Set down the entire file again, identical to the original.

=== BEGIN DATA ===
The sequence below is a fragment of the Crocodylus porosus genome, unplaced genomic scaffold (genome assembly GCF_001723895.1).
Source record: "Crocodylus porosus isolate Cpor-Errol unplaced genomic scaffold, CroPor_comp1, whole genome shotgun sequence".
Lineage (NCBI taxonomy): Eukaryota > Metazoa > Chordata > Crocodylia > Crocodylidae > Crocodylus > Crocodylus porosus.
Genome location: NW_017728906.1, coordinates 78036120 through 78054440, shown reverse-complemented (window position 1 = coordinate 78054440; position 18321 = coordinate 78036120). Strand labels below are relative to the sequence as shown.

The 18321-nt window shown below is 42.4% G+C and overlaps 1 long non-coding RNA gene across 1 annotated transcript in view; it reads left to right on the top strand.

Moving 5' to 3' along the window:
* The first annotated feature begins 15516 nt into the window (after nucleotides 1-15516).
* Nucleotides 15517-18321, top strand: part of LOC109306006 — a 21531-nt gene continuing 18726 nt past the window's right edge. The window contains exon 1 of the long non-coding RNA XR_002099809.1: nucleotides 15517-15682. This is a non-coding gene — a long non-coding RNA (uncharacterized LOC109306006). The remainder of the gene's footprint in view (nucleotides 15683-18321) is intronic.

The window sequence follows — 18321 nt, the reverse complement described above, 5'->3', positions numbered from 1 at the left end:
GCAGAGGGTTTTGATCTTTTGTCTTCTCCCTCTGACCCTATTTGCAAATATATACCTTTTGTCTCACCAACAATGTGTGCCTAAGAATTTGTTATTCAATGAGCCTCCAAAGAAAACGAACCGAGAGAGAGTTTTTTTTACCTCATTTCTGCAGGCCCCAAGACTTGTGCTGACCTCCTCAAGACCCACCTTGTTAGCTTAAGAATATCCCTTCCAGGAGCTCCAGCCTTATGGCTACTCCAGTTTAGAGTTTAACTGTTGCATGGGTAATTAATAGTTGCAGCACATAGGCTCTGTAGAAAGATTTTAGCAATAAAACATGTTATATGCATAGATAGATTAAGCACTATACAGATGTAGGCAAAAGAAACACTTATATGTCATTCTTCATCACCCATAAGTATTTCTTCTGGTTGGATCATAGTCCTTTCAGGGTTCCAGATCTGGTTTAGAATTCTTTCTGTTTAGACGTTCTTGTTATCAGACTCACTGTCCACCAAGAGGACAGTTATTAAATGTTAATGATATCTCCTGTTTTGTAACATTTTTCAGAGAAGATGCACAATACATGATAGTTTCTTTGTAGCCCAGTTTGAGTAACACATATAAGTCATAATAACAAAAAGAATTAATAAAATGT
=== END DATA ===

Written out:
The sequence below is a fragment of the Crocodylus porosus genome, unplaced genomic scaffold (genome assembly GCF_001723895.1).
Source record: "Crocodylus porosus isolate Cpor-Errol unplaced genomic scaffold, CroPor_comp1, whole genome shotgun sequence".
Lineage (NCBI taxonomy): Eukaryota > Metazoa > Chordata > Crocodylia > Crocodylidae > Crocodylus > Crocodylus porosus.
Genome location: NW_017728906.1, coordinates 78036120 through 78054440, shown reverse-complemented (window position 1 = coordinate 78054440; position 18321 = coordinate 78036120). Strand labels below are relative to the sequence as shown.

The 18321-nt window shown below is 42.4% G+C and overlaps 1 long non-coding RNA gene across 1 annotated transcript in view; it reads left to right on the top strand.

Moving 5' to 3' along the window:
* The first annotated feature begins 15516 nt into the window (after nucleotides 1-15516).
* Nucleotides 15517-18321, top strand: part of LOC109306006 — a 21531-nt gene continuing 18726 nt past the window's right edge. The window contains exon 1 of the long non-coding RNA XR_002099809.1: nucleotides 15517-15682. This is a non-coding gene — a long non-coding RNA (uncharacterized LOC109306006). The remainder of the gene's footprint in view (nucleotides 15683-18321) is intronic.

The window sequence follows — 18321 nt, the reverse complement described above, 5'->3', positions numbered from 1 at the left end:
GCAGAGGGTTTTGATCTTTTGTCTTCTCCCTCTGACCCTATTTGCAAATATATACCTTTTGTCTCACCAACAATGTGTGCCTAAGAATTTGTTATTCAATGAGCCTCCAAAGAAAACGAACCGAGAGAGAGTTTTTTTTACCTCATTTCTGCAGGCCCCAAGACTTGTGCTGACCTCCTCAAGACCCACCTTGTTAGCTTAAGAATATCCCTTCCAGGAGCTCCAGCCTTATGGCTACTCCAGTTTAGAGTTTAACTGTTGCATGGGTAATTAATAGTTGCAGCACATAGGCTCTGTAGAAAGATTTTAGCAATAAAACATGTTATATGCATAGATAGATTAAGCACTATACAGATGTAGGCAAAAGAAACACTTATATGTCATTCTTCATCACCCATAAGTATTTCTTCTGGTTGGATCATAGTCCTTTCAGGGTTCCAGATCTGGTTTAGAATTCTTTCTGTTTAGACGTTCTTGTTATCAGACTCACTGTCCACCAAGAGGACAGTTATTAAATGTTAATGATATCTCCTGTTTTGTAACATTTTTCAGAGAAGATGCACAATACATGATAGTTTCTTTGTAGCCCAGTTTGAGTAACACATATAAGTCATAATAACAAAAAGAATTAATAAAATGT